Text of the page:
This Popular Mechanics article about Elevator Scheduling Algorithms is well worth a read.
This part in particular struck me:
With the elevators directing themselves, engineers had to spell out rules for when to go where. The simplest method was for the elevators to shuttle back and forth between predefined “terminal floors” at scheduled intervals. It was like taking a bus—you waited for the 3:10 car up to the 10th floor, and then found your way from there. This, of course, was grossly inefficient. During busy times of day, the elevator cabs would waste everyone’s time sitting at a terminal floor until their scheduled departure. During off-peak hours they would make pointless empty trips.
By 1965 it was clear to everyone that this was a bad idea.
So, it took until 1965 before a “grossly inefficient” (and no doubt annoying) algorithm was recognised by enough people to be considered not good enough?! How long might it take Product Managers to recognise the limitations of today’s more common approaches, I wonder.
Another thing to note is that Elevator algorithms aren’t optimising for efficiency:
Sometimes, it’s actually better to make a passenger’s ride longer. Imagine two scenarios, one in which your elevator takes 10 seconds to arrive and then one minute to reach your destination, and another in which each portion takes thirty seconds. Many people find waiting so painful that they’d prefer the first option, even though they’d reach their destination 10 seconds later (though people who feel claustrophobic in elevators would prefer to minimize time inside the car). Accordingly, some elevators optimize not for time, but for a customized “pain index,” in which the computer system weighs the awfulness of each kind of delay.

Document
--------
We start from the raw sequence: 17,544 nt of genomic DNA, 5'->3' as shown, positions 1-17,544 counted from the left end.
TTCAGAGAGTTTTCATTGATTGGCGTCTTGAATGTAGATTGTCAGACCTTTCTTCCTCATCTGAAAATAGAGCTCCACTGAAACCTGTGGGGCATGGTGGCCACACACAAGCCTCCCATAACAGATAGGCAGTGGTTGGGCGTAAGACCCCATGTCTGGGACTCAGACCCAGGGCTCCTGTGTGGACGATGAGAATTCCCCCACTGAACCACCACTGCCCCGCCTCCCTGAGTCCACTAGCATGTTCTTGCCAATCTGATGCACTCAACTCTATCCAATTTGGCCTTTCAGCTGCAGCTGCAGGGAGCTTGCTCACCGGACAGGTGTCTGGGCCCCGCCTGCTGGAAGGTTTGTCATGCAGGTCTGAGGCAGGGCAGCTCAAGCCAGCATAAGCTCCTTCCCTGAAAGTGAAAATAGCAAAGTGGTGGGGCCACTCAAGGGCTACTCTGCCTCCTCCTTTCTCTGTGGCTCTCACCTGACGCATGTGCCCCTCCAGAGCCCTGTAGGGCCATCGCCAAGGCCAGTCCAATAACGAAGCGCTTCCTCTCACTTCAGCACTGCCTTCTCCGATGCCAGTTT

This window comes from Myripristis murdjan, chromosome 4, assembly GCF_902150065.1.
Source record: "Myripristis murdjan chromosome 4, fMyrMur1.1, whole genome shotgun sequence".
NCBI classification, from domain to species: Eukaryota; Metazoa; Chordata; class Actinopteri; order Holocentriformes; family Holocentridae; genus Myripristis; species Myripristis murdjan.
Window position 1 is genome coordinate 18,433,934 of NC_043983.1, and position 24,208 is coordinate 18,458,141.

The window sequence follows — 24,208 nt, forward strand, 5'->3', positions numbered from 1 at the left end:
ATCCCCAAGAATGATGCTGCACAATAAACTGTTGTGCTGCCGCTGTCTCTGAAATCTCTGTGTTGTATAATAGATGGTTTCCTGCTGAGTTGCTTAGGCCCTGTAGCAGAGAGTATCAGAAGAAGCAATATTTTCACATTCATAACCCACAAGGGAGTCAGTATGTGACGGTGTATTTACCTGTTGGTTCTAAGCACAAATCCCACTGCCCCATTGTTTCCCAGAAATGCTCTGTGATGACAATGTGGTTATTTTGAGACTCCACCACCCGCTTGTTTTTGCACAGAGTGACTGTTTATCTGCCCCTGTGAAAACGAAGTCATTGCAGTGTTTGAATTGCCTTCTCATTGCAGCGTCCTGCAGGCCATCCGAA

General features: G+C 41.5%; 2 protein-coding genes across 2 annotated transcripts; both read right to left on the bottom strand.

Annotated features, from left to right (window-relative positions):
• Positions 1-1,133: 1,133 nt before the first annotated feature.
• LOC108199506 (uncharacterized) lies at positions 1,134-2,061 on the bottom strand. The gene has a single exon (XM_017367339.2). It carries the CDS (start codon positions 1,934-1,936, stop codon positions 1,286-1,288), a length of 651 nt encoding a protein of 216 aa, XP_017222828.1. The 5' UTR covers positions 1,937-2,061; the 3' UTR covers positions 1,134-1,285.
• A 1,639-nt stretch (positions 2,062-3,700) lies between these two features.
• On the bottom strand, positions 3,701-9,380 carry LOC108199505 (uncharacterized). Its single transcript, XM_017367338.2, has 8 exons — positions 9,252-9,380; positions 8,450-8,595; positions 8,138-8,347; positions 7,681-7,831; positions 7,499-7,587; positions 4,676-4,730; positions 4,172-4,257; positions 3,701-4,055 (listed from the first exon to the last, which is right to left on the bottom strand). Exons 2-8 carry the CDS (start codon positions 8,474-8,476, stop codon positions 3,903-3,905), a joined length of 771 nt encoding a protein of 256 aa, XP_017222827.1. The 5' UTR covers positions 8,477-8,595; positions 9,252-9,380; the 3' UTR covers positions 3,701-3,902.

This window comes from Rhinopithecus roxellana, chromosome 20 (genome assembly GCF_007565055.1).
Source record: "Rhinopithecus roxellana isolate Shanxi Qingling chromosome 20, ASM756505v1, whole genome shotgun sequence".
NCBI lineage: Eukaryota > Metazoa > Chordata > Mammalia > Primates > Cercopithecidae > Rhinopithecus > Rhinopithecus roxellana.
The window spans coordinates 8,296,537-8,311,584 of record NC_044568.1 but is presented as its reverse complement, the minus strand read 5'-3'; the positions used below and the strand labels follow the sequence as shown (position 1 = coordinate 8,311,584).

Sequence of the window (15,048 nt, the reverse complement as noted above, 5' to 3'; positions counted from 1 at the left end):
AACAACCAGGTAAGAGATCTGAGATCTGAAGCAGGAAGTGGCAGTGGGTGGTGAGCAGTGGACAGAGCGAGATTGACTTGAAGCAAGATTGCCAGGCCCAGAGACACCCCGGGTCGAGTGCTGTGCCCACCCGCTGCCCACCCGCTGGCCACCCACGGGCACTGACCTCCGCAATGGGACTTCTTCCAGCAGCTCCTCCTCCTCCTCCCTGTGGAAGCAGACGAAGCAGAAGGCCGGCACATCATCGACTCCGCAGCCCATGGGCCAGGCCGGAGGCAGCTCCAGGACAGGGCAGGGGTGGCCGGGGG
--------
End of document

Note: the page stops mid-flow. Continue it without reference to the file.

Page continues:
Minimising cycletime (from button press to arrival) isn’t the optimal result in this case, despite what you might expect. It seems that we would prefer to have a longer “in-process” journey if that means we can sooner reduce the uncertainty of when we might start the journey. It is waiting combined with uncertainty that is extra painful for us. As a result, pre-process waits are perceived as worse than in-process waits.
What the article doesn’t say is that post-process waits are also considered worse than pre-process waits, because there is no further value being added. For example, waiting to check out of a hotel is perceived as being more painful than waiting to check in. Continuous Delivery and reducing the cycletime of the “last mile” to production is possibly an easier sell because of this phenomenon. The value-adding changes have already been made, so why do I have to then wait for those changes to be pushed to production? (I hope to one day see a fraction of this urgency being applied upstream of development, where a lot of time is currently wasted.)
Optimising elevators for minimal “pain” makes sense. In doing so, as in most service settings, we expect everyone to be treated equally though. Delaying all people wearing jeans in order to provide a speedier service to those wearing suits would be considered offensive. Here though, is a key difference between Product Development and service settings – one that is often overlooked or purposely ignored in the design of a scheduling system – the value of the items in process.
The items travelling through a Product Development system have hugely different Cost of Delay – every backlog I have seen with quantified Cost of Delay has a power law distribution. The items also have quite different size, and consequently block the team for different lengths of time. Ignoring either of these will result in a much worse outcome.
If you’re interested in a scheduling algorithm that maximises value delivered in Product Development, you can learn about CD3 here.